We covered the case of Sarah Sands when she was convicted of Manslaughter in July 2015. She was sentenced to 3½ years for stabbing Michael Pleasted, a neighbourhood paedophile, eight times and leaving him to bleed to death.
She had denied murder, but accepted manslaughter on the basis of loss of control. The jury accepted this, acquitting her of murder. The Judge reduced the sentence from 7 years to take account of the admission of guilt and other mitigation.
At the time we did a piece asking “3 1/2 years for manslaughter – will the AG step in?” To this, we gave the answer a clear ‘yes’ – “The sentence in this case appears to be unduly lenient.”
We have a piece about AG References and how they work here. In this case, over 30 people contacted the AG to complain about the sentence, and asking for it to be appealed.
This happened, and on 22nd January 2016 the Court of Appeal agreed, and increased the sentence to 7½ years – a huge increase.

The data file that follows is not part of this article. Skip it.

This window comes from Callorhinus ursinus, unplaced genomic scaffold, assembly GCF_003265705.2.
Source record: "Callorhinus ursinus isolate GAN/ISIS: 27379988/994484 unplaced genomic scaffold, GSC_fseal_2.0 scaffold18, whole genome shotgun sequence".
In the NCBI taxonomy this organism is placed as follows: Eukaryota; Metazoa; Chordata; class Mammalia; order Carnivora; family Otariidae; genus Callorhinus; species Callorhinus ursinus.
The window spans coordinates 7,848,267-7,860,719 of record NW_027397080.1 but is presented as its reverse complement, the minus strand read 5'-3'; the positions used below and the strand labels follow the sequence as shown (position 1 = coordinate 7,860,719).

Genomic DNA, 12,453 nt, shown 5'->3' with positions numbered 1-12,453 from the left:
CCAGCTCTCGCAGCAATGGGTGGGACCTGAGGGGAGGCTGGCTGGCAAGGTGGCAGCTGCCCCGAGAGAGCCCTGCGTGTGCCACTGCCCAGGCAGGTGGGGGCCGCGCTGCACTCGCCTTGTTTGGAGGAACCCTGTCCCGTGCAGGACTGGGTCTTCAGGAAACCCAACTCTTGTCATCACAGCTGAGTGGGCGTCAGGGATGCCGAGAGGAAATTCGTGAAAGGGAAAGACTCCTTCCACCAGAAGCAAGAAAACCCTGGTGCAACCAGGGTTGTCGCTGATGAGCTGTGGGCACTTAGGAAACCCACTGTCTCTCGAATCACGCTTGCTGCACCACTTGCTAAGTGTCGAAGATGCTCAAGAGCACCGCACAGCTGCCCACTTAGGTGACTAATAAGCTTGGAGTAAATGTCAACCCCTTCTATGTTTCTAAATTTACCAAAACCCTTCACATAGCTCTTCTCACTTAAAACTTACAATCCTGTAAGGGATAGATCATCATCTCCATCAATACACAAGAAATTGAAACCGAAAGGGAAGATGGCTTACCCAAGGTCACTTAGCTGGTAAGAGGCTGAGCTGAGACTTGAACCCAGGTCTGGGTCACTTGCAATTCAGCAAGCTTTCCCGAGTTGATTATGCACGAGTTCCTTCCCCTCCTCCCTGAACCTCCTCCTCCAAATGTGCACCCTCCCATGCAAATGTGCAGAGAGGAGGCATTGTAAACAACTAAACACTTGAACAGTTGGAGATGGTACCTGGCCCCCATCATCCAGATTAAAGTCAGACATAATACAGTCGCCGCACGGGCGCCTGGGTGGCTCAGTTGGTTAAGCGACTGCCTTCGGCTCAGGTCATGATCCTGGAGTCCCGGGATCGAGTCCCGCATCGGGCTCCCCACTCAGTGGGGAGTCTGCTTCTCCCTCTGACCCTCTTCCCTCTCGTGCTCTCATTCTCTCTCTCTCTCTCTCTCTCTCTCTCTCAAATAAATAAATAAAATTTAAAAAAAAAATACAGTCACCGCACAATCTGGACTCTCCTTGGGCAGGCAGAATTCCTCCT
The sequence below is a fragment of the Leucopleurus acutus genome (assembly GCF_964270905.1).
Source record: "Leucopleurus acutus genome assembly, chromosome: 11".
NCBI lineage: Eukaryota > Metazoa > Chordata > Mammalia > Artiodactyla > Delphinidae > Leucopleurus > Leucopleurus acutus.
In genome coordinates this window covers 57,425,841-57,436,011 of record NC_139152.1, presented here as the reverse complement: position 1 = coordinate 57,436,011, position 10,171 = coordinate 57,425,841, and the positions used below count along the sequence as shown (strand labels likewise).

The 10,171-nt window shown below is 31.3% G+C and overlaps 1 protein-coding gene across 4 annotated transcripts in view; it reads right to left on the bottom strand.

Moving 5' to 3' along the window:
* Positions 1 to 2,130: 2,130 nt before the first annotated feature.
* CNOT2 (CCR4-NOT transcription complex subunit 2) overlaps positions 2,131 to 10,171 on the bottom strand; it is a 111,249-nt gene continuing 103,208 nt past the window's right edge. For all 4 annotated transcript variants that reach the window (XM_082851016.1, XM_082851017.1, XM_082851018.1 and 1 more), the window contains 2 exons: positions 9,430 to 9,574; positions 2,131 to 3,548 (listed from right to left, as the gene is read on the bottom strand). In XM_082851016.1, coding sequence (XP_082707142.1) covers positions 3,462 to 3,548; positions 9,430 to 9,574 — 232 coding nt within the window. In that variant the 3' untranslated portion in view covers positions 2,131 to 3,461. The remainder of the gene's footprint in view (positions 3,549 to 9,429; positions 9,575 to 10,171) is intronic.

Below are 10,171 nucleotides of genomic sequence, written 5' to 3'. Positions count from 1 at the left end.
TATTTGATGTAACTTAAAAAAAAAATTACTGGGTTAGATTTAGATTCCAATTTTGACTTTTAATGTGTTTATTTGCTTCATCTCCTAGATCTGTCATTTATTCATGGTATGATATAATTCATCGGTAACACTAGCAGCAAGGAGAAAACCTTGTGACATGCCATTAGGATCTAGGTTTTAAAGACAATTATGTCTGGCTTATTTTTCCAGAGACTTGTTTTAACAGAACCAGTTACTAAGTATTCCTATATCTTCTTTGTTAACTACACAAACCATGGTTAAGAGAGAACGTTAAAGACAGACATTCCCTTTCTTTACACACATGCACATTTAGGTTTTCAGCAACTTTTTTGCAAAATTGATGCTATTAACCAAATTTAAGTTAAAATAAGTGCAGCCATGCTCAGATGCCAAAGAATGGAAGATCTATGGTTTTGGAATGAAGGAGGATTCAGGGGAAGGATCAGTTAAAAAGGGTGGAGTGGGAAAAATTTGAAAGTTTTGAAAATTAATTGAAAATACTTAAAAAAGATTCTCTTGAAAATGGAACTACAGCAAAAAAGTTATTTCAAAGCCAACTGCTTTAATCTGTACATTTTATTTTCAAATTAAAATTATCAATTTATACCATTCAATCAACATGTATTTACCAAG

The reason for this was the fact that Ms Sands took the knife to the victim’s house meant that the case was much more serious than the Judge had thought.
The BBC reported that the Judges felt the appropriate starting point was 10 years. Presumably this was before credit for a plea of guilty, and so they felt that the sentence merited 15 years.
Although we thought that the original sentence appeared to be unduly lenient, this is a very large increase. Even allowing for the fact that ‘double jeopardy’ has gone out of fashion, it is surprising to see the sentence more than double. We would have thought than an increase to something in the region of 5-6 years would have been more likely.
But, there is no way for Ms Sands to appeal this sentence, so an extra two years in prison she will serve.